Six weeks after starting her job in Washington, Minnesota U.S. Attorney Thomas Heffelfinger resigned, and Paulose was quickly appointed as his interim replacement. A lifelong Republican, she said she was as surprised by the appointment as anyone, noting that she had signed a year's lease for an apartment in Chevy Chase, Md.

Sen. Norm Coleman, R-Minn., submitted the names of two candidates to replace Heffelfinger. His staff said Paulose was not one of them. Clayton Robinson, a longtime friend of Coleman's who now oversees criminal cases in Ramsey County, said he interviewed for the U.S. attorney job in March 2006, but was told several weeks later that the administration was looking elsewhere.

Coleman eventually embraced Paulose's nomination, largely based on recommendations from respected lawyers, and the Senate confirmed her in December.


It's quite a remarkable run, especially since Paulose didn't have the support of Coleman, who as the state's sole Republican senator would usually play a pivotal role in selecting his state's U.S. attorney.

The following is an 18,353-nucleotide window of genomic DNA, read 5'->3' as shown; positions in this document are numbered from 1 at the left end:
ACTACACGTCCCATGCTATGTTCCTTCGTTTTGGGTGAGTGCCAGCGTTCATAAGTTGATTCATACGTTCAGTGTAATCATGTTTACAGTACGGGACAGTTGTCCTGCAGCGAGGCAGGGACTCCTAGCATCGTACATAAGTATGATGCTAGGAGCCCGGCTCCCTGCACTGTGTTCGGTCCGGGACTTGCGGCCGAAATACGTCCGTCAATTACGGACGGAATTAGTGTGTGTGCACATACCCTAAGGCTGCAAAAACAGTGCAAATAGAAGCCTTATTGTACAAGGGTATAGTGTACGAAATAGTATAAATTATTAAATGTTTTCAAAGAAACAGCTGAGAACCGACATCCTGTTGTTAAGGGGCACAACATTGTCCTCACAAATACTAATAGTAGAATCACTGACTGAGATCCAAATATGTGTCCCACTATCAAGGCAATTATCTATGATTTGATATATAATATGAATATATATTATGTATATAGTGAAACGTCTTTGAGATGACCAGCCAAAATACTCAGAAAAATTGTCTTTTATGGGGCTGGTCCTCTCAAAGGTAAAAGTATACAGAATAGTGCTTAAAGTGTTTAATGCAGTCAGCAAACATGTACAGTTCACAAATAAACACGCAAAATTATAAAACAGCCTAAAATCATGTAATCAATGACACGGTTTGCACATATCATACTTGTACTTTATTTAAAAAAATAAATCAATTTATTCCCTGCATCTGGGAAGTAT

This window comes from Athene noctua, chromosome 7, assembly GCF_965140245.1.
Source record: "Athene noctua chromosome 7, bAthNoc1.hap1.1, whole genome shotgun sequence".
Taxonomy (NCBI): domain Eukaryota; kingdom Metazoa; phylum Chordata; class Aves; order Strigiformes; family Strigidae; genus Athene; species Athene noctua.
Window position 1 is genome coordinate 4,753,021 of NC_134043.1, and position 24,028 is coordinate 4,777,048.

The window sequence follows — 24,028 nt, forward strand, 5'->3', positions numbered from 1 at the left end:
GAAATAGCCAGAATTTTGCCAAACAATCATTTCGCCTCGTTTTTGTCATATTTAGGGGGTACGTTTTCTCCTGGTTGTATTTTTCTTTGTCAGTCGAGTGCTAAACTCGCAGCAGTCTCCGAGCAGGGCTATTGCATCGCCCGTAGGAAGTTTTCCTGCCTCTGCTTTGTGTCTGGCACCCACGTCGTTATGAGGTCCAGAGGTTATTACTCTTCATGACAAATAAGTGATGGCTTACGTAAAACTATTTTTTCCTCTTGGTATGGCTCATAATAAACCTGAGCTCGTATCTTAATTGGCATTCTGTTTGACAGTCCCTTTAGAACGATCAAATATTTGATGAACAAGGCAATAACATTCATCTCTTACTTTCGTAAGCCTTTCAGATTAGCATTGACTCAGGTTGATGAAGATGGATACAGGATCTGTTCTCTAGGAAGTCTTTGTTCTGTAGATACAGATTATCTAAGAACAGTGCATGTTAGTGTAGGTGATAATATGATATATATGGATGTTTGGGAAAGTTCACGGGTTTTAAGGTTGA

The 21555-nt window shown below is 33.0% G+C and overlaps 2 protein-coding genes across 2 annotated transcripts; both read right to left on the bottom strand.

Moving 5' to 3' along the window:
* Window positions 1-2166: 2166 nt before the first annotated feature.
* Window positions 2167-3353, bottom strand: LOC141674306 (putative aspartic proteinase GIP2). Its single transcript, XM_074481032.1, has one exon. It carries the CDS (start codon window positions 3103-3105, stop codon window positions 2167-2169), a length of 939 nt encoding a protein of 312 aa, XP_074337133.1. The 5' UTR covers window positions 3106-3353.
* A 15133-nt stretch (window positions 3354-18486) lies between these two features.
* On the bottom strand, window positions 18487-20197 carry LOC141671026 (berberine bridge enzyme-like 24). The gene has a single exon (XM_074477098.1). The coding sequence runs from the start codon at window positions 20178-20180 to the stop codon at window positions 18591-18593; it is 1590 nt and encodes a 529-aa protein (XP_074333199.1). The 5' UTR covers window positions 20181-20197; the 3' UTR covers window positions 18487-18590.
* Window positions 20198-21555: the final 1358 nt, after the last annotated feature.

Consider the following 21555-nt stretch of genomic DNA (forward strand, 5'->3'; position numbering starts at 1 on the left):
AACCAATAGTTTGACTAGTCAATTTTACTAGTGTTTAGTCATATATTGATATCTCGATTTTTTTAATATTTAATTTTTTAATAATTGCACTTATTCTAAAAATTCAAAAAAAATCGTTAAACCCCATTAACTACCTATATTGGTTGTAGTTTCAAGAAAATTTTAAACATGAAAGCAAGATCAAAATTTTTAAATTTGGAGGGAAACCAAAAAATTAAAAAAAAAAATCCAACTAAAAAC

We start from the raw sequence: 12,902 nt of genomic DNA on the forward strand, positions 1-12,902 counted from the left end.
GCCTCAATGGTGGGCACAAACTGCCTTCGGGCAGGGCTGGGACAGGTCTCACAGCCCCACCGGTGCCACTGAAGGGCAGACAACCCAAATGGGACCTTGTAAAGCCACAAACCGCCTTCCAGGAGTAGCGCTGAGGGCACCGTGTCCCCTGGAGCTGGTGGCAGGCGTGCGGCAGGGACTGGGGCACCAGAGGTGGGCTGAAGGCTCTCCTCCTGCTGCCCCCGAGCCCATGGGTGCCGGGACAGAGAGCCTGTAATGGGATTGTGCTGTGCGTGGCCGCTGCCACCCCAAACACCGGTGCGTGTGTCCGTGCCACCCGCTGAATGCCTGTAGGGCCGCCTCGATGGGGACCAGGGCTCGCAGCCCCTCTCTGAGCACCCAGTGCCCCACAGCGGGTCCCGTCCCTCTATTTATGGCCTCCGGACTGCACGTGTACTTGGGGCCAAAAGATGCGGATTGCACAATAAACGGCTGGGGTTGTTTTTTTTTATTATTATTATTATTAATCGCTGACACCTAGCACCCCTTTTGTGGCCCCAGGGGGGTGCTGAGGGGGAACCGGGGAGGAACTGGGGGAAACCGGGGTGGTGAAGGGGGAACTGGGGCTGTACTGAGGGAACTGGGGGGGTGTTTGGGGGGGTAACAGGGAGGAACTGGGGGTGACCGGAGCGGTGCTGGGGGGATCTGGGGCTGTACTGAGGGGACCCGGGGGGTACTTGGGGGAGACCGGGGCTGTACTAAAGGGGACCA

There's more to this. There has to be. Paulose has laid down quite a marker though: She was as surprised as anyone when she was appointed interim U.S. attorney. Keep that marker in mind as this story unfolds.

McClatchy:

Philip Heymann, a Harvard law professor and former deputy attorney general under Reno, said the Justice Department has always been vulnerable to allegations of playing politics with prosecutions.

"But these allegations are vastly greater and more credible," Heymann said. "Really good attorney generals go out of their way to keep appearances straight as well as realities. I think something serious has been going on, and I think it's terribly important that it come out.

"If politicians were going to the White House and saying they didn't want this or that case brought, and the White House was letting the U.S. attorneys know by firing them, it would be terribly immoral and destructive."

An inside look at how the Department of Justice has changed under George W. Bush, and particularly under Alberto Gonzales.

Update: Some readers have asked me to further highlight the piece I linked to above, an interview that Daniel Metcalfe, a recently retired senior career DOJ lawyer, gave to the Legal Times' Tony Mauro. Gladly.